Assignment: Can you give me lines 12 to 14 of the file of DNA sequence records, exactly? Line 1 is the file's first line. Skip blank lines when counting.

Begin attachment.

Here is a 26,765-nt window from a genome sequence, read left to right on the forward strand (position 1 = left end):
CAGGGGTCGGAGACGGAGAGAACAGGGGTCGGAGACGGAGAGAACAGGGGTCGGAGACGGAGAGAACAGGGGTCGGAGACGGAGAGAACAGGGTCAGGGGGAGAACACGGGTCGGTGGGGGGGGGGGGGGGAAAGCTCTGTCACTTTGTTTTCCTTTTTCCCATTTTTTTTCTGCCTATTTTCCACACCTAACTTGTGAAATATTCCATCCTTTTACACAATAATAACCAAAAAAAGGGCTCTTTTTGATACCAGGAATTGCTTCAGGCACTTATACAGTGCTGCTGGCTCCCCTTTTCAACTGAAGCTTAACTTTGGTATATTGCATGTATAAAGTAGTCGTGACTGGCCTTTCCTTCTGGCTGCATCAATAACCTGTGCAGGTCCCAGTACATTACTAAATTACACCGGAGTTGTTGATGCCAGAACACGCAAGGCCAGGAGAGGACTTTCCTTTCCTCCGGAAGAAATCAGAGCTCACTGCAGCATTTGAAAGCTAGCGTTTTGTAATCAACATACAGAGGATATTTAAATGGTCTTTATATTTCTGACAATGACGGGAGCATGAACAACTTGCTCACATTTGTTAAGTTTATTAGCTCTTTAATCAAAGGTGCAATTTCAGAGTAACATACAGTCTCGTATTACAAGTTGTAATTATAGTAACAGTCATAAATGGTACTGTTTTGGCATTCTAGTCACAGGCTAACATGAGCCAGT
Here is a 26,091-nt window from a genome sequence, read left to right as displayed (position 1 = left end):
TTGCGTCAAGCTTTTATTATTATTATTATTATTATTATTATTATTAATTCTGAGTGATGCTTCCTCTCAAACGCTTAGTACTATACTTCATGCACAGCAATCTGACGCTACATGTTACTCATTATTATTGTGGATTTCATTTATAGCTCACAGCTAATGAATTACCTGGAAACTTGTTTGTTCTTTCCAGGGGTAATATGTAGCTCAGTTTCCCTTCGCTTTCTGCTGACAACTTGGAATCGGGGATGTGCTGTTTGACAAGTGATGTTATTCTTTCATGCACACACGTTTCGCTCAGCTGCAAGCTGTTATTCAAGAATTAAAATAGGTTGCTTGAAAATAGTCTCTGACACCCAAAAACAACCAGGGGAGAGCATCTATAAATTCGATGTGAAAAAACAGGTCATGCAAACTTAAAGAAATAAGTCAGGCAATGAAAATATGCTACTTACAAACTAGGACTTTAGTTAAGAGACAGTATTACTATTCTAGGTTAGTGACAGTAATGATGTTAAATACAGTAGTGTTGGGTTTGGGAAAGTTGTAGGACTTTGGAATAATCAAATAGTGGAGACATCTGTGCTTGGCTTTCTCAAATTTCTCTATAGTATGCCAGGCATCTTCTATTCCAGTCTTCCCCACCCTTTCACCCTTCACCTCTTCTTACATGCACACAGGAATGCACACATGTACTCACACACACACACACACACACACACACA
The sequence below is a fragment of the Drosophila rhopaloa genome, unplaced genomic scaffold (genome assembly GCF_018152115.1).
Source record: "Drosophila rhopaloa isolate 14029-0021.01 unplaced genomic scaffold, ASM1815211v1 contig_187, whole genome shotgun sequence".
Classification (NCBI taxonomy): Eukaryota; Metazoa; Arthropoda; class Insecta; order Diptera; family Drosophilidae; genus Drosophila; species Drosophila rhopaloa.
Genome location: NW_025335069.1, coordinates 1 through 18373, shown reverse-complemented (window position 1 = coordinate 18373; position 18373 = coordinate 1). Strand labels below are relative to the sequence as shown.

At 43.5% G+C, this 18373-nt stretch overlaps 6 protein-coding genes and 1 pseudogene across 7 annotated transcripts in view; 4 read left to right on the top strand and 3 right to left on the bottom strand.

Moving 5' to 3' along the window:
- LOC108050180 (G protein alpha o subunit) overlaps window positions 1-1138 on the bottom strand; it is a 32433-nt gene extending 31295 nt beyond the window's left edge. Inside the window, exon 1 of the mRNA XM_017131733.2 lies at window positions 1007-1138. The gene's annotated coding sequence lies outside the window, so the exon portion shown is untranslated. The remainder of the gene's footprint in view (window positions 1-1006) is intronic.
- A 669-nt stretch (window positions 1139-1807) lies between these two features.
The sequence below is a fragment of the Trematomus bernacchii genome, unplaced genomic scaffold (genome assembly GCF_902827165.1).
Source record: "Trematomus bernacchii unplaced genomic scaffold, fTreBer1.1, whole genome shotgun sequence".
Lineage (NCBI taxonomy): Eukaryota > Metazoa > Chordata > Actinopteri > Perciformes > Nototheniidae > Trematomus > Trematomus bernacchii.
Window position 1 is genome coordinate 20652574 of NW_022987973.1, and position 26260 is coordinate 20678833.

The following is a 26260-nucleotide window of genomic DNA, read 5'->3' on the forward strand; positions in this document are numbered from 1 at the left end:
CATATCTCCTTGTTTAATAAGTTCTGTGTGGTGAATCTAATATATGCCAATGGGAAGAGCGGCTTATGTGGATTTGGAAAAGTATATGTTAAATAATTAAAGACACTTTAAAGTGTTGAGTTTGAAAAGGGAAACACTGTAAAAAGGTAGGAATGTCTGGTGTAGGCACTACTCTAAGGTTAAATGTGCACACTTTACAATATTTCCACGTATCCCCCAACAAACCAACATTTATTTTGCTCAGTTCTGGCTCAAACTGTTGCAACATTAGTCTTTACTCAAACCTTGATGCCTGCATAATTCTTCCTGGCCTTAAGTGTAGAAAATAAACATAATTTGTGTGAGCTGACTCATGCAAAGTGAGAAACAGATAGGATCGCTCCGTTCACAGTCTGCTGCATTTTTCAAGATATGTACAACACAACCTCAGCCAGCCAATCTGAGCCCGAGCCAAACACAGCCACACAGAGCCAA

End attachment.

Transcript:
- A 669-nt stretch (window positions 1139-1807) lies between these two features.
The sequence below is a fragment of the Trematomus bernacchii genome, unplaced genomic scaffold (genome assembly GCF_902827165.1).
Source record: "Trematomus bernacchii unplaced genomic scaffold, fTreBer1.1, whole genome shotgun sequence".